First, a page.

A beaver tail has an intricately textured surface that might surprise some who haven’t seen tanned skin before. Upon close examination, the natural grain pattern of a beaver tail is most comparable to that of a lizard or ostrich leg skin’s grain pattern. The skin has many deep grooves that form tiny, matrix-like patterns across its surface.
Because the skin itself is uniform in color thanks to PanAm's sophisticated tanning procedures (not so humble brag), it is also easy for you to get consistent dye colors. So, if you need a custom color for your exotic leather project, beaver tails might be a good option.
Top 4 Uses for Beaver Tail Skins
So, what are some examples of ways that beaver tails can be used? How have other designers put these skins to use in their own projects? Here are four examples of ways that beaver tail skins are frequently used:
The small, tight grain pattern of a tanned beaver tail makes for a beautiful appearance on small items such as watch bands. Where many other skins have patterns that are too large to really notice on something as small as a watch band, the grooves in the surface of beaver tails are intricate enough to be noticed even on men's and women’s watch bands.
When ordering beaver tails for use in making watch bands, it’s generally a good idea to order smaller skins whenever possible. Watch bands don’t require a lot of material, so you can still get about 3-4 bands from a small tail with ease.
Many smartphone users love to splurge on attractive cases for their mobile devices. The thickness, scratch-resistance, and waterproof qualities of beaver skin make beaver tails an ideal material for making protective (and attractive) phone cases.
The size of the skins you order may vary based on the type of phone you’re making the case for. Smaller smartphones—where you’re only making an inlaid case—may only need smaller skins. However, larger phones may require bigger tails. You also may need a mid- to large-sized skin if you’re making a wrap case that will go around the edges of the phone.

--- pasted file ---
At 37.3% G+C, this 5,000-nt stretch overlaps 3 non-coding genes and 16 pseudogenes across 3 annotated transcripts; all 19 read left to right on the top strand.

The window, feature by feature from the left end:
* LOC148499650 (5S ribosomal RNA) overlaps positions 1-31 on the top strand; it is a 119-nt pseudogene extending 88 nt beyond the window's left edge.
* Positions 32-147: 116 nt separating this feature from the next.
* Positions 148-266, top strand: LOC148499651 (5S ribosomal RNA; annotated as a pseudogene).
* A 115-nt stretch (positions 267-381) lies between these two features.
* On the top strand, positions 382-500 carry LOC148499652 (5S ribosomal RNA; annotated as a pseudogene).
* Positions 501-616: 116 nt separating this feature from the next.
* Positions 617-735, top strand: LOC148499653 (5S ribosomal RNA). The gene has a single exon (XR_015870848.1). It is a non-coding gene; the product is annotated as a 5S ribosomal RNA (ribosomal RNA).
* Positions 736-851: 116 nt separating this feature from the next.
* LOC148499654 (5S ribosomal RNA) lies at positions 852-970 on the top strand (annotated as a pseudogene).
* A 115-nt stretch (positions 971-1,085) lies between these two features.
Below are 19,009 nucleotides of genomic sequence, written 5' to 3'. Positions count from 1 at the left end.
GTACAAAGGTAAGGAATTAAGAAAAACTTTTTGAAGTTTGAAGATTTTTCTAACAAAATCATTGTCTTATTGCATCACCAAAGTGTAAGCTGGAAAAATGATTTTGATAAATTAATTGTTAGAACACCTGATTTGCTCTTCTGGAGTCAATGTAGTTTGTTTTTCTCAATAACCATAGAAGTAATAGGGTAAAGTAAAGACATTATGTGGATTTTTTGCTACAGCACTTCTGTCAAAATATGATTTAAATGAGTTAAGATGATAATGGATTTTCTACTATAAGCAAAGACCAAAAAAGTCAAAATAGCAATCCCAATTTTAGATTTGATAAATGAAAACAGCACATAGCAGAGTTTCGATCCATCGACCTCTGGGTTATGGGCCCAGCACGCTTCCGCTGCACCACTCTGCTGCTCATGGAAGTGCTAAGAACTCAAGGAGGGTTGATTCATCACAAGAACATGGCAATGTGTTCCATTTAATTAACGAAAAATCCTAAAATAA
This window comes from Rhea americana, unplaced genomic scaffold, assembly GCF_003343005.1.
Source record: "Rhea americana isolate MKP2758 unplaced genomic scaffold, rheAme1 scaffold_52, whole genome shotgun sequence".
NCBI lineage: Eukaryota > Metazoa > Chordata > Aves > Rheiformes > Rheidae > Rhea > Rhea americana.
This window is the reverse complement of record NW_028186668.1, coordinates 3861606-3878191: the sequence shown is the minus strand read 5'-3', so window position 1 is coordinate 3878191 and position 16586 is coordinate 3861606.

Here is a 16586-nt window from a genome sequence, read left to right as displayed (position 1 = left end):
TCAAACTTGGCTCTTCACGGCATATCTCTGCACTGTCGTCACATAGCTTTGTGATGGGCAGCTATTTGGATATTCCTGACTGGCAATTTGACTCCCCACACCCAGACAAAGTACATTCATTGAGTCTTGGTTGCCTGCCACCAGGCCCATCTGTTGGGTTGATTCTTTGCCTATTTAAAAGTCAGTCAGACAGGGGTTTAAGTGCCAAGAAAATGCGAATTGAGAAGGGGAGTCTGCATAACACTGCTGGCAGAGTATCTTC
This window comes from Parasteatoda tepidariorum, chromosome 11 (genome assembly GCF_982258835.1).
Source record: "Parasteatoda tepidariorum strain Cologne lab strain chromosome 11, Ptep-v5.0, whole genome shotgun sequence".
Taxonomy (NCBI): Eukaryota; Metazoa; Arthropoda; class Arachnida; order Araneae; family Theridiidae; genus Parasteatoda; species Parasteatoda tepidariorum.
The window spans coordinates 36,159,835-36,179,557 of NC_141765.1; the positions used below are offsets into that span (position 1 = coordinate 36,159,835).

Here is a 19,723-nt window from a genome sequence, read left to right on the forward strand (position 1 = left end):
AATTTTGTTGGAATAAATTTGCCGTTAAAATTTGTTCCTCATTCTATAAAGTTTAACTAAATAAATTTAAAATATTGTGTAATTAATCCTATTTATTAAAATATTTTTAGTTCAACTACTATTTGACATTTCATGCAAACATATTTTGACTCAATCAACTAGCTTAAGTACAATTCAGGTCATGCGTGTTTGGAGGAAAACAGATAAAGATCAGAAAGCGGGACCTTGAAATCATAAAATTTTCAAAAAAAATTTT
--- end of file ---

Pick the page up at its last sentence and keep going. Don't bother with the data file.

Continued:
The only drawback to using beaver tail skin for phone cases is that the hides are fairly thick, which can make it difficult to work with when wrapping edges. In these cases, it may be necessary to split down the hide to make it easier to manipulate.
Beaver tails can be a good alternative to alligator leather for exotic leather footwear. The scratch and water resistance properties of beaver tails make for excellent footwear, such as cowboy boots. Additionally, the small, intricate groove pattern can make for a striking and unique piece of footwear that is very distinct from both cow- and snake-based leathers.
When ordering beaver tails for footwear, it’s better to go with larger tails. Even then, if you aren't making whole shoes/boots from beaver tails, it is likely that you’ll need to use two or more tails to fill some of your panels.
Alternatively, you can use beaver tails just to make the counters or trim on a shoe to create a textured look that contrasts with the rest of the shoe’s appearance.
Beaver tails are often used for making high-quality men’s wallets because they’re attractive enough to draw attention, but tough enough to stand up to everyday use.
The big challenge in making men’s wallets with beaver tails, however, is finding the right size for your needs. To create one “full” large men’s wallet from a single hide, you’ll need to order a large or XL-sized tail. Alternatively, you could use two small or medium sized skins and join them down the center of a bi-fold wallet.
These are just a few of the potential uses for beaver tail skins. Need a scratch and water-resistant hide for your next exotic leather project? Contact the experts at Pan American Leathers! We look forward to helping you find the right exotic leather to meet your project’s needs.